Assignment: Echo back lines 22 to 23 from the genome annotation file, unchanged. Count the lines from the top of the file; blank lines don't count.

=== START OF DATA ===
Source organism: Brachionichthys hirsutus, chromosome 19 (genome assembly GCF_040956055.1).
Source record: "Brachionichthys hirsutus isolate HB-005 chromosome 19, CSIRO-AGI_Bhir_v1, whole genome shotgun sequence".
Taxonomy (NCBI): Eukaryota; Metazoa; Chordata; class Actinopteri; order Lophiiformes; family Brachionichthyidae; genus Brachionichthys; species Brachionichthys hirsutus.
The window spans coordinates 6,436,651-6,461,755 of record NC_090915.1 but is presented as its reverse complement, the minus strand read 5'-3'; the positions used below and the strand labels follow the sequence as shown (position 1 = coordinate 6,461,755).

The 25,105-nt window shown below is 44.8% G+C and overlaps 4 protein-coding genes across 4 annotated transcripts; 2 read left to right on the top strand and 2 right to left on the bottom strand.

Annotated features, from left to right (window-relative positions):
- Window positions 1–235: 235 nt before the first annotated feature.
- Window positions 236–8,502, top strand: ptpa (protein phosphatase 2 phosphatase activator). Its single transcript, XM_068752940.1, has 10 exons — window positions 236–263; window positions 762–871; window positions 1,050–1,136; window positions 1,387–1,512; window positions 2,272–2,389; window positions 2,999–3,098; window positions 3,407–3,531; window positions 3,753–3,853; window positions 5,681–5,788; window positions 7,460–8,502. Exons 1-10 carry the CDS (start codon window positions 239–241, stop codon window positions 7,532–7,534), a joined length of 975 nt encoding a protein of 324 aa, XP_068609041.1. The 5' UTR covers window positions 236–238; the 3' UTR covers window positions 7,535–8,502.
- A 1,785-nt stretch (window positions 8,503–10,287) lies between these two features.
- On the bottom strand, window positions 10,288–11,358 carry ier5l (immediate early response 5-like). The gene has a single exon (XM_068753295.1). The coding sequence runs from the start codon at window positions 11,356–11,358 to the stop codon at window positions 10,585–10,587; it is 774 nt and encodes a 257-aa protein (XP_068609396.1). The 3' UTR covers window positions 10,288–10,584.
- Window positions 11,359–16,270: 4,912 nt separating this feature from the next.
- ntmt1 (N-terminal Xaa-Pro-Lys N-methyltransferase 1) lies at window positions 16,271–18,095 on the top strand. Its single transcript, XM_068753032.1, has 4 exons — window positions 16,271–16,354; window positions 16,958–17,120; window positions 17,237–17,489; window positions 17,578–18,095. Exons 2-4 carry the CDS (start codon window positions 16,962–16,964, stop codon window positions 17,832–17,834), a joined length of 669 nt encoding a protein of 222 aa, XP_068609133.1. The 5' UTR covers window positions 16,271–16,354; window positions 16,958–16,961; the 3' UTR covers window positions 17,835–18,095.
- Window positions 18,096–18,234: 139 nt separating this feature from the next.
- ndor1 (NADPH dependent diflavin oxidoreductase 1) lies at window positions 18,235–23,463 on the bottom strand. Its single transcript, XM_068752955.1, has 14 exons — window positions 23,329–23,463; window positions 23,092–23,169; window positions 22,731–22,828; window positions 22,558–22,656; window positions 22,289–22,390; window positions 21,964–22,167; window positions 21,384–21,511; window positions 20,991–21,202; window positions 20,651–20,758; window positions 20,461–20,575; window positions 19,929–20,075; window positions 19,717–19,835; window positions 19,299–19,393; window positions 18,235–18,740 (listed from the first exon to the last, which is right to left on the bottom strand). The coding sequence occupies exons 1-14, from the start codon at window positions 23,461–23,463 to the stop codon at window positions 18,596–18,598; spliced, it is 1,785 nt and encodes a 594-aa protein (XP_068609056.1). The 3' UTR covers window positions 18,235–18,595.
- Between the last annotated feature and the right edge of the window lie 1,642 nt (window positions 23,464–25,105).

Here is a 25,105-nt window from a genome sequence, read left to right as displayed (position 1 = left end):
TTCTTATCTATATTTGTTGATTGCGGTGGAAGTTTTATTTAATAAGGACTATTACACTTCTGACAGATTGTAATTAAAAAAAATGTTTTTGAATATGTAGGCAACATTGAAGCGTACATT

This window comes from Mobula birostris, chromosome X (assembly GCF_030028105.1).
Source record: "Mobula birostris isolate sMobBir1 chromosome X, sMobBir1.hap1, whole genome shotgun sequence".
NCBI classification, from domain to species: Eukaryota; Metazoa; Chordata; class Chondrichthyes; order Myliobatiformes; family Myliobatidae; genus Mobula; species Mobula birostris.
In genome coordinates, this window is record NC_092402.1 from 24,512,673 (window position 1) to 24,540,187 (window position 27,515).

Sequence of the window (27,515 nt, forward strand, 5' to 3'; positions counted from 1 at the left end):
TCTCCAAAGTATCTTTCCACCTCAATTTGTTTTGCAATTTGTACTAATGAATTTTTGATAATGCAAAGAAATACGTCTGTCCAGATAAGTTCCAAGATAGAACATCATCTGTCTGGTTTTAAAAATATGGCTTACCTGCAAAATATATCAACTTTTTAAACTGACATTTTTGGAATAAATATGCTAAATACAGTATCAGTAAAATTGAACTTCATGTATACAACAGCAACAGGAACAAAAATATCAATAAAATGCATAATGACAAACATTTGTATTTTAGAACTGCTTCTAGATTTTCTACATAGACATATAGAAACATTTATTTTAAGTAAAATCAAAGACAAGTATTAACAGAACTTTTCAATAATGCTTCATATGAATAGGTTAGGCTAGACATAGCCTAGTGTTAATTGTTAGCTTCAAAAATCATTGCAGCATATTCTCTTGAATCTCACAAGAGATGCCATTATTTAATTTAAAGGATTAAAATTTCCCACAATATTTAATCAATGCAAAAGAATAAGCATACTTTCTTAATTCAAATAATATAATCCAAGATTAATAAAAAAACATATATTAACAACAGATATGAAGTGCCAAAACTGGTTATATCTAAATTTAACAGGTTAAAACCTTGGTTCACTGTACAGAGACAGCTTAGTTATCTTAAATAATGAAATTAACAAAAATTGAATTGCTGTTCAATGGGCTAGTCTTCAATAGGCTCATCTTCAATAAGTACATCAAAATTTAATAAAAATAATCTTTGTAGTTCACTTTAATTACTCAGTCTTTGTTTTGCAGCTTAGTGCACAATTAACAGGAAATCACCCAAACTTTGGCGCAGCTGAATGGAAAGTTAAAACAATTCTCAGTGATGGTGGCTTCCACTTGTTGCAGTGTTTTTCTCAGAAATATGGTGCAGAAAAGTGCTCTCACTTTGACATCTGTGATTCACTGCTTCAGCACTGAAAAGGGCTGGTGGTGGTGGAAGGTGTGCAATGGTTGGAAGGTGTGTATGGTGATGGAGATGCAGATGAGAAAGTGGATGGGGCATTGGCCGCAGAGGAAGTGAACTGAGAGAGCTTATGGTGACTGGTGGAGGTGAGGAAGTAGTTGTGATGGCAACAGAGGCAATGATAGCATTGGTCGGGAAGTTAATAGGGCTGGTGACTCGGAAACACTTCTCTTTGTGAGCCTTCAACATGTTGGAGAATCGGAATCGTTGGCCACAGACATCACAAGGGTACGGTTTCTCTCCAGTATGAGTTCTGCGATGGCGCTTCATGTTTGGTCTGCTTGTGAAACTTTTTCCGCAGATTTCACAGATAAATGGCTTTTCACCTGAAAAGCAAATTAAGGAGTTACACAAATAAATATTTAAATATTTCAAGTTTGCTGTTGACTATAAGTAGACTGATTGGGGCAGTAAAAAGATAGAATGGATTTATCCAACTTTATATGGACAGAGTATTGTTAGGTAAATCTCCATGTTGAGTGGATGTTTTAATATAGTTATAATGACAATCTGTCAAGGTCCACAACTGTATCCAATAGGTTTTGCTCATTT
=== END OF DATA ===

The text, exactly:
Sequence of the window (27,515 nt, forward strand, 5' to 3'; positions counted from 1 at the left end):
TCTCCAAAGTATCTTTCCACCTCAATTTGTTTTGCAATTTGTACTAATGAATTTTTGATAATGCAAAGAAATACGTCTGTCCAGATAAGTTCCAAGATAGAACATCATCTGTCTGGTTTTAAAAATATGGCTTACCTGCAAAATATATCAACTTTTTAAACTGACATTTTTGGAATAAATATGCTAAATACAGTATCAGTAAAATTGAACTTCATGTATACAACAGCAACAGGAACAAAAATATCAATAAAATGCATAATGACAAACATTTGTATTTTAGAACTGCTTCTAGATTTTCTACATAGACATATAGAAACATTTATTTTAAGTAAAATCAAAGACAAGTATTAACAGAACTTTTCAATAATGCTTCATATGAATAGGTTAGGCTAGACATAGCCTAGTGTTAATTGTTAGCTTCAAAAATCATTGCAGCATATTCTCTTGAATCTCACAAGAGATGCCATTATTTAATTTAAAGGATTAAAATTTCCCACAATATTTAATCAATGCAAAAGAATAAGCATACTTTCTTAATTCAAATAATATAATCCAAGATTAATAAAAAAACATATATTAACAACAGATATGAAGTGCCAAAACTGGTTATATCTAAATTTAACAGGTTAAAACCTTGGTTCACTGTACAGAGACAGCTTAGTTATCTTAAATAATGAAATTAACAAAAATTGAATTGCTGTTCAATGGGCTAGTCTTCAATAGGCTCATCTTCAATAAGTACATCAAAATTTAATAAAAATAATCTTTGTAGTTCACTTTAATTACTCAGTCTTTGTTTTGCAGCTTAGTGCACAATTAACAGGAAATCACCCAAACTTTGGCGCAGCTGAATGGAAAGTTAAAACAATTCTCAGTGATGGTGGCTTCCACTTGTTGCAGTGTTTTTCTCAGAAATATGGTGCAGAAAAGTGCTCTCACTTTGACATCTGTGATTCACTGCTTCAGCACTGAAAAGGGCTGGTGGTGGTGGAAGGTGTGCAATGGTTGGAAGGTGTGTATGGTGATGGAGATGCAGATGAGAAAGTGGATGGGGCATTGGCCGCAGAGGAAGTGAACTGAGAGAGCTTATGGTGACTGGTGGAGGTGAGGAAGTAGTTGTGATGGCAACAGAGGCAATGATAGCATTGGTCGGGAAGTTAATAGGGCTGGTGACTCGGAAACACTTCTCTTTGTGAGCCTTCAACATGTTGGAGAATCGGAATCGTTGGCCACAGACATCACAAGGGTACGGTTTCTCTCCAGTATGAGTTCTGCGATGGCGCTTCATGTTTGGTCTGCTTGTGAAACTTTTTCCGCAGATTTCACAGATAAATGGCTTTTCACCTGAAAAGCAAATTAAGGAGTTACACAAATAAATATTTAAATATTTCAAGTTTGCTGTTGACTATAAGTAGACTGATTGGGGCAGTAAAAAGATAGAATGGATTTATCCAACTTTATATGGACAGAGTATTGTTAGGTAAATCTCCATGTTGAGTGGATGTTTTAATATAGTTATAATGACAATCTGTCAAGGTCCACAACTGTATCCAATAGGTTTTGCTCATTT